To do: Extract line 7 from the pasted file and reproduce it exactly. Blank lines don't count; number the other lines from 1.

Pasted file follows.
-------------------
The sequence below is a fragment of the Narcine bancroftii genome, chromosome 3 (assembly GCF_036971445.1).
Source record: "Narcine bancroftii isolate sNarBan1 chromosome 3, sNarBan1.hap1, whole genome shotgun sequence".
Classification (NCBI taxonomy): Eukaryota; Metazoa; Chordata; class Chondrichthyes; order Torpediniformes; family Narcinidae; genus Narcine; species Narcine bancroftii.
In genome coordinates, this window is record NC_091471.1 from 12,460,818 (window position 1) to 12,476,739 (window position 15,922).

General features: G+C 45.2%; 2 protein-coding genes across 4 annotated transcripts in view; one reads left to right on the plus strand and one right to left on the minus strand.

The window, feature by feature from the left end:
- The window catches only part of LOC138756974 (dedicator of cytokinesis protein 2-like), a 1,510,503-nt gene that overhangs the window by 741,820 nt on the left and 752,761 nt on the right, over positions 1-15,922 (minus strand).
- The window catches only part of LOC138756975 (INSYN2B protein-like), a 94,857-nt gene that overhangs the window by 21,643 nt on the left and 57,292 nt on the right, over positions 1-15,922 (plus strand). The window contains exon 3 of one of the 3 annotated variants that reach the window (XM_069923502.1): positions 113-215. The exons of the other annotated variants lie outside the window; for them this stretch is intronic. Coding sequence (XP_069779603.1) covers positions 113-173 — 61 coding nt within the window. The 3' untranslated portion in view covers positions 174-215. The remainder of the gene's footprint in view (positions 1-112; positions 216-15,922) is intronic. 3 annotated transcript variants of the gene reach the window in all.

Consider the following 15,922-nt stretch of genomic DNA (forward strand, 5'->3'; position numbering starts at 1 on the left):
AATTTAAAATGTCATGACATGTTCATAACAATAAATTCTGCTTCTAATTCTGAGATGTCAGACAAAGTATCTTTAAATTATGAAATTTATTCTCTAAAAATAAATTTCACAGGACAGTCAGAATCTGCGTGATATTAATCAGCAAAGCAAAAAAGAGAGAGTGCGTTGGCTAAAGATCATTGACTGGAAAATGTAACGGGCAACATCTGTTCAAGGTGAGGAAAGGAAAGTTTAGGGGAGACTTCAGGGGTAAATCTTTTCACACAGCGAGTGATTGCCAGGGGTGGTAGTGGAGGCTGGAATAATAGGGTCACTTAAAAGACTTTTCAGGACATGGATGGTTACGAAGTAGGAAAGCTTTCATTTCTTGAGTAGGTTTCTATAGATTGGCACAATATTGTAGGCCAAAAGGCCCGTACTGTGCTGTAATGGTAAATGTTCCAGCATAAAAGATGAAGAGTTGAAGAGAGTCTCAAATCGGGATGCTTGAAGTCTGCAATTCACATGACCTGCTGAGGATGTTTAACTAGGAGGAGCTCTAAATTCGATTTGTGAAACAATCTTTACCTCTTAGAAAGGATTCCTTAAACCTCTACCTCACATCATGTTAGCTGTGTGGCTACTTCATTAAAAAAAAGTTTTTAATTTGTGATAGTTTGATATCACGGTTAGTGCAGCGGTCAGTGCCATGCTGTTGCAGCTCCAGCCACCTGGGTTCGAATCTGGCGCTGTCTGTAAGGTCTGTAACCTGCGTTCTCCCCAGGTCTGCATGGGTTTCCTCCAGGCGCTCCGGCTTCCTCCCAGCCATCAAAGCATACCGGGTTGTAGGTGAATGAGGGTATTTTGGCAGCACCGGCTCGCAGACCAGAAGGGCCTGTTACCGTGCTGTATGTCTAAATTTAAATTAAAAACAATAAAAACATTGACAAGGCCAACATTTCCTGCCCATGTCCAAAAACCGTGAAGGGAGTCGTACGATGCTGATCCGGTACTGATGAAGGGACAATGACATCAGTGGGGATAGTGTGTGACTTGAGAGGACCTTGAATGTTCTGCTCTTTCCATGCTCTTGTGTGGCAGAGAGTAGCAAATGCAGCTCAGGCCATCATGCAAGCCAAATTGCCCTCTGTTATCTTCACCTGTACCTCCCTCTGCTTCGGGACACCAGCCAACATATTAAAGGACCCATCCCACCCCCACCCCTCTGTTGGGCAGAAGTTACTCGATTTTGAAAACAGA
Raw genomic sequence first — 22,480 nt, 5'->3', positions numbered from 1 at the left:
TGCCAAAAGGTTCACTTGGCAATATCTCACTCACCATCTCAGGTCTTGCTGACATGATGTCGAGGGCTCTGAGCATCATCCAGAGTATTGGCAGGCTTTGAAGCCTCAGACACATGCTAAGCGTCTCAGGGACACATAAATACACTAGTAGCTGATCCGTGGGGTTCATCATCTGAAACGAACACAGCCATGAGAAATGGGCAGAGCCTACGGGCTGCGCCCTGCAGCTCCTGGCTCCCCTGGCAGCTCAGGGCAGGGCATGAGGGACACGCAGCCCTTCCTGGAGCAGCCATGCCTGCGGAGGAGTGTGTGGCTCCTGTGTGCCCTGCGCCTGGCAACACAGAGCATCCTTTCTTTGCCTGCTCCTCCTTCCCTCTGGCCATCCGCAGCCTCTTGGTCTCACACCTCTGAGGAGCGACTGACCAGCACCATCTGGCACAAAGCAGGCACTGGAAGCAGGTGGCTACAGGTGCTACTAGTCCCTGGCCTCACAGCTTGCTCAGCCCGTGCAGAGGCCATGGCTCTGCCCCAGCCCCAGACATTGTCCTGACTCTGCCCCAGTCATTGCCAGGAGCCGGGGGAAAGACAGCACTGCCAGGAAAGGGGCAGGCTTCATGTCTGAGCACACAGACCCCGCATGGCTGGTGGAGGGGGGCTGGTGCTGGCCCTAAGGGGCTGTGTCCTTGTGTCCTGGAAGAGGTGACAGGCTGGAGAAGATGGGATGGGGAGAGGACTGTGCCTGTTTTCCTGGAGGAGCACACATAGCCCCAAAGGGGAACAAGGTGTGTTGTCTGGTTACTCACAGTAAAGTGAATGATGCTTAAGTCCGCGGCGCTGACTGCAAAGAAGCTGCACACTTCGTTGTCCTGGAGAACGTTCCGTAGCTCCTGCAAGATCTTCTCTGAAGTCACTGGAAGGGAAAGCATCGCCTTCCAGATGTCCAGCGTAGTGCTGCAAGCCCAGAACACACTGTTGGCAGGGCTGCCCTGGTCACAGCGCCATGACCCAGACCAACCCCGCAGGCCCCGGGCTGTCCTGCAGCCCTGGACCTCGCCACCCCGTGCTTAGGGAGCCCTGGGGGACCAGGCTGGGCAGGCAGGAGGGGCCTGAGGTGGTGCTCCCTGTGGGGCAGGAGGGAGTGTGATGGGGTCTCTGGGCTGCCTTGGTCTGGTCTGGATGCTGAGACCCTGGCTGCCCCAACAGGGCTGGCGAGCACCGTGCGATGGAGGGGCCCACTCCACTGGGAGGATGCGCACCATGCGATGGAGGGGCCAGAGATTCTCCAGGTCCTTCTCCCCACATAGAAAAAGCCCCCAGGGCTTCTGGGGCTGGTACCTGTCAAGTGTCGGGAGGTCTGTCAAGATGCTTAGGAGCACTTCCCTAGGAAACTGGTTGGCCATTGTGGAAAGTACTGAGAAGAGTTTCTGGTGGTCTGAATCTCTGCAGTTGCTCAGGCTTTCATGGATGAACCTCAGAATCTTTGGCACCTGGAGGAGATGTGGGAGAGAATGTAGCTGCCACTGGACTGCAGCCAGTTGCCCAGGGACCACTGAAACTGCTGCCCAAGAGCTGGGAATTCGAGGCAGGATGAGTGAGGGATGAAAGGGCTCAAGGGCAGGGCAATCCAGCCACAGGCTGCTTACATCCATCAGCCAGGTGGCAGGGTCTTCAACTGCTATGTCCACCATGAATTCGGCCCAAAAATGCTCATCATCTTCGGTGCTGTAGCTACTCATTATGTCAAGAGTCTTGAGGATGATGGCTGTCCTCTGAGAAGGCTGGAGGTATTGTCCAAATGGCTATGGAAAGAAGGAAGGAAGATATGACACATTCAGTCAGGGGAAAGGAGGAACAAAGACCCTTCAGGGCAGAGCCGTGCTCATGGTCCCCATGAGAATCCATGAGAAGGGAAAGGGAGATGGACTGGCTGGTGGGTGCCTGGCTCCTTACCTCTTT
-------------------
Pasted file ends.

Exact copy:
- The window catches only part of LOC138756974 (dedicator of cytokinesis protein 2-like), a 1,510,503-nt gene that overhangs the window by 741,820 nt on the left and 752,761 nt on the right, over positions 1-15,922 (minus strand).